After Turkish-backed opposition forces recaptured the strategic town of Saraqib in northwestern Syria’s Idlib province Thursday and cut off a highway linking the capital, the opposition is now eyeing to retake more territory in the region to halt the advance of the Bashar Assad regime and enable civilians’ return.
“Saraqib was only the first step; our battles continue, and we will not stop here. Rather, we will continue until groups loyal to Assad are expelled behind Turkish observation points,” a high-ranking military official of the Syrian National Army (SNA) told Daily Sabah. Opposition forces which have been advancing since the morning, have also established control in four surrounding villages near Saraqib. The opposition started an operation in the region near Saraqib on Feb. 20 and have successfully stopped the Assad regime from advancing further.
Earlier, SNA forces seized several villages around Saraqib, located on the strategic M5 highway, security sources told Daily Sabah late Wednesday.
Saraqib is on a strategic crossroad connecting the country’s two main highways, M4 and M5. The M4 motorway connects the port city of Latakia to the Iraqi border while the M5 forms the backbone of the country's highways, connecting economic hub Aleppo to the central cities of Hama and Homs, the capital Damascus and to the Jordanian border farther south. Opening major highways in the region to revive a shattered war economy has been a key goal of the Russian-led campaign.
Before the war, the M5 motorway served as an economic artery for Syria, mainly feeding the country’s industrial hub of Aleppo. Experts estimate the road carried business worth $25 million a day at the height of Syria’s trade boom before the war.
The highway was a passageway for the crossing of wheat and cotton from the Syrian east and north to the rest of the country. It was also a road used for the exchange of commodities with regional trade partners.
Saraqib, the second-largest city after Maaret al-Numaan in the province of Idlib, is also key in its close location to the Mediterranean Sea.
The Assad regime seized Saraqib in a Russian-backed assault earlier this month.
The military official stressed that regaining Saraqib was of high importance as it meant cutting off the M5 highway completely. “This means also that tens of thousands of civilians will be able to return to the town," he said.
The Assad regime's latest assault, which ignores the cease-fire deal, has caused nearly 1 million people to flee from Idlib since December, creating a dire humanitarian situation for the people left without shelter, food and other basic needs.
Several countries and the United Nations have made urgent calls for a cease-fire in Idlib, where the current humanitarian emergency has been described as the worst since the start of the conflict.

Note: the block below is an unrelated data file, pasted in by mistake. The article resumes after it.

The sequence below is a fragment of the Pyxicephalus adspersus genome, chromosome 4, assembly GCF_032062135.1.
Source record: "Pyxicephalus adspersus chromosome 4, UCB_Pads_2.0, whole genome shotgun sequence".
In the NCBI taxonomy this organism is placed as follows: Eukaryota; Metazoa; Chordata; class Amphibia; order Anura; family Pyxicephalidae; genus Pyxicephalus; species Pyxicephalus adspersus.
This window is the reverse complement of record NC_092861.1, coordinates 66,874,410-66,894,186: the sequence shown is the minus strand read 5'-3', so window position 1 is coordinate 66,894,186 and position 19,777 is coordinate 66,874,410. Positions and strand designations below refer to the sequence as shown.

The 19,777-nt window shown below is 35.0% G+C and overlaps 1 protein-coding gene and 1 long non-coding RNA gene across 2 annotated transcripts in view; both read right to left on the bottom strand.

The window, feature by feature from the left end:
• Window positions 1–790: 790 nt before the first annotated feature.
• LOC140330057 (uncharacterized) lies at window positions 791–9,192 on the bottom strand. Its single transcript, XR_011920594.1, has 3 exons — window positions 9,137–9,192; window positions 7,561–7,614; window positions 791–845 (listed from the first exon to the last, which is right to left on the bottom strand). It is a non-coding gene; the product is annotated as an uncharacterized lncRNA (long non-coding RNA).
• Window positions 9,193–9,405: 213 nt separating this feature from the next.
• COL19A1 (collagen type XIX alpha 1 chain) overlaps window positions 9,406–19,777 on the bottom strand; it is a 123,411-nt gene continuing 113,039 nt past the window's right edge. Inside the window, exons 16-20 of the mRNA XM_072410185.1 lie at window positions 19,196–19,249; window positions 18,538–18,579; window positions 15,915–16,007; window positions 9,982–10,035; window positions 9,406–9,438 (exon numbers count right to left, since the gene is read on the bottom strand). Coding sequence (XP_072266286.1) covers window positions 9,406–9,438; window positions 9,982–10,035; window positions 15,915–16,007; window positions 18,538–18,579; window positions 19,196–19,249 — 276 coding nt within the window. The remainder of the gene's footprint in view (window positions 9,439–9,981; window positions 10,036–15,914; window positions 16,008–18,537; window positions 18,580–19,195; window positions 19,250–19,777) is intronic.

The latest development comes days after the regime reopened the road for traffic for the first time since 2012. The retaking of Saraqib marked a major gain against Assad's forces who have been advancing for weeks with a Russian-backed campaign to seize control of Idlib, the last opposition stronghold.
Backed by Russian air power, Assad's forces have over the past few days captured around 60 towns and villages in the de-escalation zone and neighboring areas.
On Monday, the SNA captured the key village of Nairab amid advances in the southern parts of Idlib. The village is a strategic location near Saraqib and was initially captured by the Assad regime forces on Feb. 3.
A large Turkish military convoy entered the northwestern province of Idlib earlier on the same day. There are also four observation points of the Turkish Armed Forces (TSK) in the strategic town, set up under the Sochi deal.
The Sochi agreement was reached on Sept. 17, 2018, by President Recep Tayyip Erdoğan and his Russian counterpart Vladimir Putin. According to the agreement, the cease-fire in the Idlib region would be preserved, with the withdrawal of heavy arms and radicals from the region. Yet the regime and its supporters have been violating the agreement by launching frequent attacks inside the territory where acts of aggression are expressly prohibited.
Idlib is home to some 3 million people, many of them displaced from other parts of Syria in earlier bouts of violence. Some 1 million refugees have moved toward the Turkish border in recent months, fleeing attacks by the Assad regime and its allies which caused a desperate humanitarian situation.
Meanwhile, a Russian military source cited by Russian news agencies said on Thursday that an assertion by the opposition that they had recaptured Saraqib from government forces was false and that the regime had successfully repelled the attack.
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